Certain foods can trigger IBS symptoms and gluten is a common one. Adhering to a gluten-free diet may help with symptoms if you’re sensitive to gluten. Dairy, caffeine, alcohol, fatty and spicy foods can also irritate the gut.

The FODMAP diet (fermentable oligosaccharides, disaccharides, monosaccharides, and polyols) outlines certain types of carbs that should be avoided with IBS to help manage symptoms. Common examples are fructose, lactose, wheat, sugar alcohols, cabbage, onions, and broccoli.

Probiotics & prebiotics can improve gut health by balancing healthy bacteria. A probiotic supplement is an easy way to help restore gut balance, but eating a diet rich in probiotics and prebiotic foods is optimal. Check out my tips on shopping for a probiotic supplement and ways to get in more probiotics in your diet.

Medications such as antispasmodics can help relax the smooth muscle of the GI tract and help with cramping pains. Anti-diarrheals and stimulant laxatives can help manage bowel movement frequency.

IBS is a complex condition with no one-size-fits-all treatment plan. Treating IBS must be individualized and requires some investigation of underlying factors. Be sure to stay hydrated by boosting your water intake and engaging in routine physical activity. Often mental health treatment for anxiety can help ease the frequency and intensity of flares since the gut is lined with nerves and is sensitive to changes in mood. Although there is no cure for IBS, with these interventions and my tips below you can better manage your life.

My Tips

  1. Determine & avoid triggers- Use a food sensitivity diary to identify food triggers. Gluten often triggers IBS flares for those with gluten sensitivity. Learn more about gluten and the gluten-free diet to see if this relates to your symptoms. Reduce intake of alcohol, caffeine, spicy and fatty foods as these are irritating to the gut. Journal events that triggered a flare like a first date, graduation party, or your wedding day to see how your emotions play a role in your IBS symptoms.
  2. Identify symptoms- Keep an IBS journal with dates of flares along with foods you ate and external stressors. If social events trigger symptoms record details so you can discuss this with your PCP.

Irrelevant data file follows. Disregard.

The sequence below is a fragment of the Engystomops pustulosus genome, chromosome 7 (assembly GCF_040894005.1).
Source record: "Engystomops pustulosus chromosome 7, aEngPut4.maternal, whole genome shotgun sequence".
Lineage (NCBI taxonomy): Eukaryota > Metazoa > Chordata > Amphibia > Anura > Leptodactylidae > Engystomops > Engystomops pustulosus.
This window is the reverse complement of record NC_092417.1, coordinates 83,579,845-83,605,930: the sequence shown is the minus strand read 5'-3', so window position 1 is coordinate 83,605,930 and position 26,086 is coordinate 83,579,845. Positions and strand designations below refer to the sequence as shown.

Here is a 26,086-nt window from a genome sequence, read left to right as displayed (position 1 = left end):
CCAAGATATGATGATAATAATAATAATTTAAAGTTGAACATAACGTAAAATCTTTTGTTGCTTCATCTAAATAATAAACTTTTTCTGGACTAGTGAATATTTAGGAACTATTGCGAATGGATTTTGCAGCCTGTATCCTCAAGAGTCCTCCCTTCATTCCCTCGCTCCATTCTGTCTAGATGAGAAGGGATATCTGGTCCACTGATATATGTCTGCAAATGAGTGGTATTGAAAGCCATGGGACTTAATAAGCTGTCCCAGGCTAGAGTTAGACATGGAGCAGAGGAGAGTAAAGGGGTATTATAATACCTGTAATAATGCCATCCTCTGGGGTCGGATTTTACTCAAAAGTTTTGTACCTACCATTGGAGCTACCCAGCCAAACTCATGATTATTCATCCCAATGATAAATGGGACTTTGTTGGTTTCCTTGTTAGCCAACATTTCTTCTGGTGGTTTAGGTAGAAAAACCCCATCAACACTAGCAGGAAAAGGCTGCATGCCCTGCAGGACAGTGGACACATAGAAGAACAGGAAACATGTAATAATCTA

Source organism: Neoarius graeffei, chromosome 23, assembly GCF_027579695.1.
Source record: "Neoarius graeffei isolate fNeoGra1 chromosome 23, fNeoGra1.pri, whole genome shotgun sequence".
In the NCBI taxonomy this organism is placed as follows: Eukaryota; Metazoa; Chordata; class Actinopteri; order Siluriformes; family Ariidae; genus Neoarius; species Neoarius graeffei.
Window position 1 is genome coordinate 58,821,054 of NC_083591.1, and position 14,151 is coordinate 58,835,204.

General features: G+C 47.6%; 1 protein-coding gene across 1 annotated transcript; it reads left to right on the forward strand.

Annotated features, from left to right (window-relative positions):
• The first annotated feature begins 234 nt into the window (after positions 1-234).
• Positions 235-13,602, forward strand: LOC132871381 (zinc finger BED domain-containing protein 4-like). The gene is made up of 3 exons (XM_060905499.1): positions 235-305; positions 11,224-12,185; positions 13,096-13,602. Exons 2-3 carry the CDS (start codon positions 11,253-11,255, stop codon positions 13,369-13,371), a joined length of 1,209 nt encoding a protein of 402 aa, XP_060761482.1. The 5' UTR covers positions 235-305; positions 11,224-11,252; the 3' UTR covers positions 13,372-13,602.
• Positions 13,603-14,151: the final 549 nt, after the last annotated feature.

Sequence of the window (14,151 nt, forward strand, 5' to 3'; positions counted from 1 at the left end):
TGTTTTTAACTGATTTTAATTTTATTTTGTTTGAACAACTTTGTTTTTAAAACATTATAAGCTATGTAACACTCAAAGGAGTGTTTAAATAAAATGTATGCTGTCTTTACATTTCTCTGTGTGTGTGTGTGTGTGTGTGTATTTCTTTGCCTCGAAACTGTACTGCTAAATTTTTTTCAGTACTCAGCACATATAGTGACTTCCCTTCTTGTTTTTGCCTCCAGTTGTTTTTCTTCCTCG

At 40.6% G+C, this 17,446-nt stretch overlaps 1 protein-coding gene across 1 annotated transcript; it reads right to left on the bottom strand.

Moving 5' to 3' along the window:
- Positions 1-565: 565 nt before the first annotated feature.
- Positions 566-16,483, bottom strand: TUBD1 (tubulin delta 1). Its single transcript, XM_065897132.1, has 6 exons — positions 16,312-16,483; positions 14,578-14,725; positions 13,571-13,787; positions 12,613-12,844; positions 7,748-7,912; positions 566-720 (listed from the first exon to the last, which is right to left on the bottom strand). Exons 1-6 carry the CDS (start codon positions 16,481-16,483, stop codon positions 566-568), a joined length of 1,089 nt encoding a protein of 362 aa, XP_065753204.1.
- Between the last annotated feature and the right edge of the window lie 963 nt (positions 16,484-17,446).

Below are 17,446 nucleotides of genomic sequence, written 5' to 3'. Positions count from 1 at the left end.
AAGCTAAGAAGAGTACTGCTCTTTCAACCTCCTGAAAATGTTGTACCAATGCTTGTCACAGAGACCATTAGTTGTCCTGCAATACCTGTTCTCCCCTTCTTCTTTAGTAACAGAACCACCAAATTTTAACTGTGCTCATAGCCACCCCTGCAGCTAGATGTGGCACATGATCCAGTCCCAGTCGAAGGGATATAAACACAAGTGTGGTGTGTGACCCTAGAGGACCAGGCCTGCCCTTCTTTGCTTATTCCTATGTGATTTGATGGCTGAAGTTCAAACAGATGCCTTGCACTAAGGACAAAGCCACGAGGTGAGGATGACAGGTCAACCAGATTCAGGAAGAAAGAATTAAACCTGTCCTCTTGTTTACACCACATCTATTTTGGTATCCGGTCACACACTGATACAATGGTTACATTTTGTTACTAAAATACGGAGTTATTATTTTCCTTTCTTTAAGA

3. Manage stress and anxiety- Mental health can affect bowel patterns so calming anxiety can help manage symptoms. Meditation, yoga, and other exercises may help. Consider cognitive & behavioral therapy and possible low-dose antidepressants to be discussed with your PCP.
  4. Improve gut health- Avoid processed foods and added sugars that can be damaging to your gut health. Make adjustments in your diet like gluten-free, dairy-free, and/or FODMAP. Talk to a dietician about your diet plan (may need a referral from your PCP). Probiotics and prebiotics can restore healthy bacteria to reduce inflammation. Consider the Whole 30 Diet, as it focuses on eliminating common foods that can often trigger an IBS flare.
  5. Use OTC medications for bowel symptoms- fiber supplements, stool softeners, laxatives, antidiarrheals, and antispasmodics may help with symptoms as needed. Taking a collagen supplement can also help repair and heal the gut lining.
  6. Improve sleep- Lack of or poor quality sleep can increase stress on the body and increase IBS flares. Click here for my top tips for a good night’s sleep!
  7. Talk to your PCP about your symptoms- Bring your food/symptom journal to your appointment to review with your PCP to come up with your individual treatment plan. IBS is a real condition that’s lifelong. Managing symptoms can make a huge difference in the quality of your life so don’t be afraid to seek medical help.

Disclaimer: The information in this article is designed for educational purposes only and is not intended to be a substitute for informed medical advice or care. This information should not be used to diagnose or treat any health conditions without consulting your healthcare provider. Information used is based on experience and opinion, not 100% evidence. Always consult with a health care practitioner before relying on any information in this article or on this website. Some links in this article may contain affiliate links.